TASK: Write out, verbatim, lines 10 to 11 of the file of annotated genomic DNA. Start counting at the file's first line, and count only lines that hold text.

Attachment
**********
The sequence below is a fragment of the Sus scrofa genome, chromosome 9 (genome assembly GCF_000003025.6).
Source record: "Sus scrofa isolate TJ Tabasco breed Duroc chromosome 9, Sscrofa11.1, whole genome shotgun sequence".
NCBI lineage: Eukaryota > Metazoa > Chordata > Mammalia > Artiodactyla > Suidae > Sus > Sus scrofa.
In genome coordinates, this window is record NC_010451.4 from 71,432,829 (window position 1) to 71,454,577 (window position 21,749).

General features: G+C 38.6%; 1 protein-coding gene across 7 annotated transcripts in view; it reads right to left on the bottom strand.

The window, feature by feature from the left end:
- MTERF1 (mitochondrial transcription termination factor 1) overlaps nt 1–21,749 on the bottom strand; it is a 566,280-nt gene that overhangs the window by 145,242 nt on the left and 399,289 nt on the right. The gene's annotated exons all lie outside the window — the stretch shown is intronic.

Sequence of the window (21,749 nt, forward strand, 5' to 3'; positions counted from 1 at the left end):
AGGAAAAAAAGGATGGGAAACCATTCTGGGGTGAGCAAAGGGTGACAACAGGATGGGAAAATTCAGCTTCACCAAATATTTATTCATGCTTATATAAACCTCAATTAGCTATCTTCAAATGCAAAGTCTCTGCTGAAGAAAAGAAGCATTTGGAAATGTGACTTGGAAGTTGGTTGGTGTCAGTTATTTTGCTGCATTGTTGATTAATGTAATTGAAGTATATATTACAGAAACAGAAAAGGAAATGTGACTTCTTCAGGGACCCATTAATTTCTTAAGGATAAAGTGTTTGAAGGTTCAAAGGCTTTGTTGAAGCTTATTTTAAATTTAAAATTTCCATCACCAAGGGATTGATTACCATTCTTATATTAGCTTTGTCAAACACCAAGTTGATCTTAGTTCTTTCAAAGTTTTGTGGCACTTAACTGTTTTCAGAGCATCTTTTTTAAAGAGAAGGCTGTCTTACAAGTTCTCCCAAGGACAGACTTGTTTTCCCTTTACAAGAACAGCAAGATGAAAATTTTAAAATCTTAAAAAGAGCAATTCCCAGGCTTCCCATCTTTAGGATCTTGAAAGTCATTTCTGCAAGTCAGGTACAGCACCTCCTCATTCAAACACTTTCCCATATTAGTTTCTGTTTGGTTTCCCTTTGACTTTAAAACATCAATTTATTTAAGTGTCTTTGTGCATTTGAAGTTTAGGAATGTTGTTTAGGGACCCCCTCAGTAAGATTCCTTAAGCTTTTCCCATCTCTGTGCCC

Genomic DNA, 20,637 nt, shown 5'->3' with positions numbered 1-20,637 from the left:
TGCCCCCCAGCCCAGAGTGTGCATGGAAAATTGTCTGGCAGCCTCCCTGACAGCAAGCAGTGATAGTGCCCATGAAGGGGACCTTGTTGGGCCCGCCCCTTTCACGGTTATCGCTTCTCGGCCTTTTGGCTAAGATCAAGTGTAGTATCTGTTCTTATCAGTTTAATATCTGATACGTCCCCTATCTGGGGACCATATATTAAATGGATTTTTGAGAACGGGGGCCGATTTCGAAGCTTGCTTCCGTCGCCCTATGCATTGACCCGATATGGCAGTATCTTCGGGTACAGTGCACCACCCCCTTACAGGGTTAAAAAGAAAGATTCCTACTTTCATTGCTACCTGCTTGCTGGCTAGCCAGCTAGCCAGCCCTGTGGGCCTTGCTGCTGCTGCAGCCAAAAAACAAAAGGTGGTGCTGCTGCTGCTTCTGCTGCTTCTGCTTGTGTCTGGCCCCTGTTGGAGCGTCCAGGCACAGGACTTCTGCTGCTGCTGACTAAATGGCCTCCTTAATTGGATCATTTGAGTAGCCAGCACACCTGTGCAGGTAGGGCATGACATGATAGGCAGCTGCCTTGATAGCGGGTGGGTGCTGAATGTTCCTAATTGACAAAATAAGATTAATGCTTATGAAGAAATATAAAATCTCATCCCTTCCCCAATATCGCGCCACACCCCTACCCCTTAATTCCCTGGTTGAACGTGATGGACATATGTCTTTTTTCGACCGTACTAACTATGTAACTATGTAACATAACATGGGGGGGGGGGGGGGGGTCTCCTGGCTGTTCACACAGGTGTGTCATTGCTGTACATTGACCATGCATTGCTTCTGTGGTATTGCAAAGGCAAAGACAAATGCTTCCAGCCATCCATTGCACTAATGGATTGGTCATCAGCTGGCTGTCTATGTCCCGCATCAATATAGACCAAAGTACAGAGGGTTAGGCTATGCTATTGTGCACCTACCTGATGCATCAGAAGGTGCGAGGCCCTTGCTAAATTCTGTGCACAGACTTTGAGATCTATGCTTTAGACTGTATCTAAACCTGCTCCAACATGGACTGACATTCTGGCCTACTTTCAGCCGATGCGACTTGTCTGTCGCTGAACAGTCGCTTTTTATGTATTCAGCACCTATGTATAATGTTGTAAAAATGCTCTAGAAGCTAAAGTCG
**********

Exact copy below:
Genomic DNA, 20,637 nt, shown 5'->3' with positions numbered 1-20,637 from the left:
TGCCCCCCAGCCCAGAGTGTGCATGGAAAATTGTCTGGCAGCCTCCCTGACAGCAAGCAGTGATAGTGCCCATGAAGGGGACCTTGTTGGGCCCGCCCCTTTCACGGTTATCGCTTCTCGGCCTTTTGGCTAAGATCAAGTGTAGTATCTGTTCTTATCAGTTTAATATCTGATACGTCCCCTATCTGGGGACCATATATTAAATGGATTTTTGAGAACGGGGGCCGATTTCGAAGCTTGCTTCCGTCGCCCTATGCATTGACCCGATATGGCAGTATCTTCGGGTACAGTGCACCACCCCCTTACAGGGTTAAAAAGAAAGATTCCTACTTTCATTGCTACCTGCTTGCTGGCTAGCCAGCTAGCCAGCCCTGTGGGCCTTGCTGCTGCTGCAGCCAAAAAACAAAAGGTGGTGCTGCTGCTGCTTCTGCTGCTTCTGCTTGTGTCTGGCCCCTGTTGGAGCGTCCAGGCACAGGACTTCTGCTGCTGCTGACTAAATGGCCTCCTTAATTGGATCATTTGAGTAGCCAGCACACCTGTGCAGGTAGGGCATGACATGATAGGCAGCTGCCTTGATAGCGGGTGGGTGCTGAATGTTCCTAATTGACAAAATAAGATTAATGCTTATGAAGAAATATAAAATCTCATCCCTTCCCCAATATCGCGCCACACCCCTACCCCTTAATTCCCTGGTTGAACGTGATGGACATATGTCTTTTTTCGACCGTACTAACTATGTAACTATGTAACATAACATGGGGGGGGGGGGGGGGGTCTCCTGGCTGTTCACACAGGTGTGTCATTGCTGTACATTGACCATGCATTGCTTCTGTGGTATTGCAAAGGCAAAGACAAATGCTTCCAGCCATCCATTGCACTAATGGATTGGTCATCAGCTGGCTGTCTATGTCCCGCATCAATATAGACCAAAGTACAGAGGGTTAGGCTATGCTATTGTGCACCTACCTGATGCATCAGAAGGTGCGAGGCCCTTGCTAAATTCTGTGCACAGACTTTGAGATCTATGCTTTAGACTGTATCTAAACCTGCTCCAACATGGACTGACATTCTGGCCTACTTTCAGCCGATGCGACTTGTCTGTCGCTGAACAGTCGCTTTTTATGTATTCAGCACCTATGTATAATGTTGTAAAAATGCTCTAGAAGCTAAAGTCG